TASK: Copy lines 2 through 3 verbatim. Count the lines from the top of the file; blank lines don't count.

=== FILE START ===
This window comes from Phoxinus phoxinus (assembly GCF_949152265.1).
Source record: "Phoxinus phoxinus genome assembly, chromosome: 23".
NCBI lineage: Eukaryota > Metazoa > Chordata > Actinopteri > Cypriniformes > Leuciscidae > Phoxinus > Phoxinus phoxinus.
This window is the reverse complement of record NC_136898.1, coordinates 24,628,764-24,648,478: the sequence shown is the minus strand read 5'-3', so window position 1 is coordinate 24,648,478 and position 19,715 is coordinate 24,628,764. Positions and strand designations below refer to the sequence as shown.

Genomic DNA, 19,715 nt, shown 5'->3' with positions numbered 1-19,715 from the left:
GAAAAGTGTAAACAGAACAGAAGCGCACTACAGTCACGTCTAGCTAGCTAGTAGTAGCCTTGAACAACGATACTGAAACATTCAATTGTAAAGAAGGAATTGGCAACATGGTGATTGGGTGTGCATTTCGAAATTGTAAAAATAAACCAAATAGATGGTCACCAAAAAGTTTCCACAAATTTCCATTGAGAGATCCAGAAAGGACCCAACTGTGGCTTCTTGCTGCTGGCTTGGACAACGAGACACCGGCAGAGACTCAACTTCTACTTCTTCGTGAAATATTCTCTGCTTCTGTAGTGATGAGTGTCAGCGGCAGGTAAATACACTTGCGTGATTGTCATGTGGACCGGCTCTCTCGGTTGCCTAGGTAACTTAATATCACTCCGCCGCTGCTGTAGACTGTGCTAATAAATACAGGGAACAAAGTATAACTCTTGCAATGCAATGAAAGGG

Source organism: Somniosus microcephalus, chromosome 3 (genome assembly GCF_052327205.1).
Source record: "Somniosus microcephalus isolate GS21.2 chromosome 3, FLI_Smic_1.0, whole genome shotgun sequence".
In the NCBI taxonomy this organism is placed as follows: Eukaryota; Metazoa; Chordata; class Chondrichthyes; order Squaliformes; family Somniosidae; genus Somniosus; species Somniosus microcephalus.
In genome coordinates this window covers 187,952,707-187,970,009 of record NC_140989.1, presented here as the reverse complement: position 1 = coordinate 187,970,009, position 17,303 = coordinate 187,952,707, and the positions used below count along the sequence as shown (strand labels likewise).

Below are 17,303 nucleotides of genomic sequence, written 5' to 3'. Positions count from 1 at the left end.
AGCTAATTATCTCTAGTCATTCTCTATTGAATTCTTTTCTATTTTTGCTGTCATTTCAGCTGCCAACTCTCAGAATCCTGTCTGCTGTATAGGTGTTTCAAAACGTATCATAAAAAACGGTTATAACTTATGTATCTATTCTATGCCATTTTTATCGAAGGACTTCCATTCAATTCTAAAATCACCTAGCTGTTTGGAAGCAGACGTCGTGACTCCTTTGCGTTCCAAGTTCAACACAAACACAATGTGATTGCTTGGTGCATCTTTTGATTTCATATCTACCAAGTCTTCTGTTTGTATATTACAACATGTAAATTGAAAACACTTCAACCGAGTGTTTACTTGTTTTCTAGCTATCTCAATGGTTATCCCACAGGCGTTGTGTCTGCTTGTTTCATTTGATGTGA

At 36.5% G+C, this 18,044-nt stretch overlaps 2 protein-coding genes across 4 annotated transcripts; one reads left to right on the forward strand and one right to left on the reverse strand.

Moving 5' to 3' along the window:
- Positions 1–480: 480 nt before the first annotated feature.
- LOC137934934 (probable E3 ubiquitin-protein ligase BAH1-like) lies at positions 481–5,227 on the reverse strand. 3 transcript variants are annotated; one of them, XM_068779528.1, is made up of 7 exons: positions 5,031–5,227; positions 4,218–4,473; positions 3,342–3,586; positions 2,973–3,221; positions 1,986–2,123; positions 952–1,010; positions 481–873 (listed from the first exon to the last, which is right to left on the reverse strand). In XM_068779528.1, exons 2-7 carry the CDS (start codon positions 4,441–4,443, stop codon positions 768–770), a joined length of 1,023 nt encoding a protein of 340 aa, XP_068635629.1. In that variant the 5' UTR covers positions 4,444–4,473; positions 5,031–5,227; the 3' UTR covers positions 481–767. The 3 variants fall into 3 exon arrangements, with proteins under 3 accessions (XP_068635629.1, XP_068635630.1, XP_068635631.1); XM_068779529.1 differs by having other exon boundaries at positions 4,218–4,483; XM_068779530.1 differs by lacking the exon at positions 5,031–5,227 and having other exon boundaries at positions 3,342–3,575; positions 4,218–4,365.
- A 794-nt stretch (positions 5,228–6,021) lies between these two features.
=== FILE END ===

Source record: "Phoxinus phoxinus genome assembly, chromosome: 23".
NCBI lineage: Eukaryota > Metazoa > Chordata > Actinopteri > Cypriniformes > Leuciscidae > Phoxinus > Phoxinus phoxinus.